Employee Benefits News examines legal developments that impact the employee benefits and executive compensation employers provide, including federal and state legislation, rules from federal...
One judge thought to be on President Donald Trump’s short list for elevation to the U.S. Supreme Court could mean good news for workers involved in disputes over employee benefits.
Since his appointment to the U.S. Court of Appeals for the Third Circuit in 2007 by President George W. Bush, Judge Thomas M. Hardiman has signed on to several decisions favoring workers who attempt to enforce their rights under the Employee Retirement Income Security Act. He’s twice joined opinions offering a broad view of ERISA standing in disputes over medical payments, and in 2015 he added his name to a decision placing the burden of demonstrating administrative exhaustion on plan administrators rather than the participants challenging denied benefits.
If Hardiman is nominated to the Supreme Court and confirmed later this spring, he may be in a position to recuse himself from one high-profile ERISA dispute. Hardiman was on the three-judge panel that in 2015 refused to allow New Jersey hospital Saint Peter’s Healthcare System to run its pension plan as an ERISA-exempt church plan. That decision, along with two similar rulings by the Seventh and Ninth circuits, is currently under review by the Supreme Court, and the court’s ultimate decision could affect dozens of ongoing lawsuits and the pension benefits of more than 300,000 hospital workers.
Two of Hardiman’s ERISA rulings have affirmed the ability of health plan participants to assign the right to sue over plan benefits to their medical providers. N. Jersey Brain & Spine Ctr. v. Aetna, Inc., 801 F.3d 369 (3d Cir. 2015), held that standing to bring an ERISA lawsuit could be assigned even on an assignment form that didn’t specifically mention this right. Earlier this year, Franco v. Conn. Gen. Life Ins. Co., 647 Fed. Appx. 76 (3d Cir. 2016), built off that ruling to find that medical providers had standing to challenge an insurer’s methodology for determining service fees.
In one worker-protective decision, Am. Chiropractic Ass’n v. Am. Specialty Health, Inc., 625 Fed. Appx. 169 (3d Cir. 2015), Hardiman was on a panel that placed the burden of proving administrative exhaustion—a common way for ERISA plans to avoid liability for denied benefits—on the plan defendant, rather than on the worker seeking benefits.
Hardiman has been less friendly toward workers accusing companies of retaliating against them for benefits-related issues, joining two decisions ruling against workers who’ve tried to challenge their terminations under ERISA Section 510’s anti-retaliation provision. In particular, Edwards v. A.H. Cornell & Son, Inc., 610 F.3d 217 (3d Cir. 2010), held that Section 510 doesn’t protect a worker who is fired after making informal, unsolicited complaints about the way an employer runs its benefit plans.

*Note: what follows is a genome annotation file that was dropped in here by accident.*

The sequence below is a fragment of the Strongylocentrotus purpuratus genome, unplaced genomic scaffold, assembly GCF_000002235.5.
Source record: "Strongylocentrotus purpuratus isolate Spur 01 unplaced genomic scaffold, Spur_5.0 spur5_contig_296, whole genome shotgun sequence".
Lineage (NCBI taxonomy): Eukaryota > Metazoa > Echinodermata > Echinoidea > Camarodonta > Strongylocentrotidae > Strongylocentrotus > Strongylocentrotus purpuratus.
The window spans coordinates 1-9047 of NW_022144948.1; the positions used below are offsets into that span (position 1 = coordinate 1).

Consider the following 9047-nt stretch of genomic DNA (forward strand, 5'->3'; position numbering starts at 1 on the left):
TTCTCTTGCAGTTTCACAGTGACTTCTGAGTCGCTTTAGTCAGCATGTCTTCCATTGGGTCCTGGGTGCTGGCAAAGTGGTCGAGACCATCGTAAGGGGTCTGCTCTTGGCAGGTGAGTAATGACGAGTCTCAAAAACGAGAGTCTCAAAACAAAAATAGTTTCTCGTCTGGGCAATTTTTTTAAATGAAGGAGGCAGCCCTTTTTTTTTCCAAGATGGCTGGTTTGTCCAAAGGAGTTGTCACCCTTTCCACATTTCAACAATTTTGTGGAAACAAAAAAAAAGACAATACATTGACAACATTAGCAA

Trump has promised to unveil his nominee for the Supreme Court seat formerly held by Justice Antonin Scalia on Feb. 2. Other judges thought to be in the running are Neil Gorsuch of the Tenth Circuit and William H. Pryor Jr. of the Eleventh Circuit.
Hardiman could have a leg up on his rumored competitors, though. Since his appointment to the Third Circuit in 2007, he’s sat on the same court with Senior Judge Maryanne Trump Barry, who is the president’s older sister.
To contact the reporter on this story: Jacklyn Wille in Washington at email@example.com
To contact the editor responsible for this story: Jo-el J. Meyer at firstname.lastname@example.org
Copyright © 2017 The Bureau of National Affairs, Inc. All Rights Reserved.
All Bloomberg BNA treatises are available on standing order, which ensures you will always receive the most current edition of the book or supplement of the title you have ordered from Bloomberg BNA’s book division. As soon as a new supplement or edition is published (usually annually) for a title you’ve previously purchased and requested to be placed on standing order, we’ll ship it to you to review for 30 days without any obligation. During this period, you can either (a) honor the invoice and receive a 5% discount (in addition to any other discounts you may qualify for) off the then-current price of the update, plus shipping and handling or (b) return the book(s), in which case, your invoice will be cancelled upon receipt of the book(s). Call us for a prepaid UPS label for your return. It’s as simple and easy as that. Most importantly, standing orders mean you will never have to worry about the timeliness of the information you’re relying on. And, you may discontinue standing orders at any time by contacting us at 1.800.960.1220 or by sending an email to email@example.com.
Put me on standing order at a 5% discount off list price of all future updates, in addition to any other discounts I may quality for. (Returnable within 30 days.)
Notify me when updates are available (No standing order will be created).
This Bloomberg BNA report is available on standing order, which ensures you will all receive the latest edition. This report is updated annually and we will send you the latest edition once it has been published. By signing up for standing order you will never have to worry about the timeliness of the information you need. And, you may discontinue standing orders at any time by contacting us at 1.800.372.1033, option 5, or by sending us an email to firstname.lastname@example.org.
Put me on standing order
Notify me when new releases are available (no standing order will be created)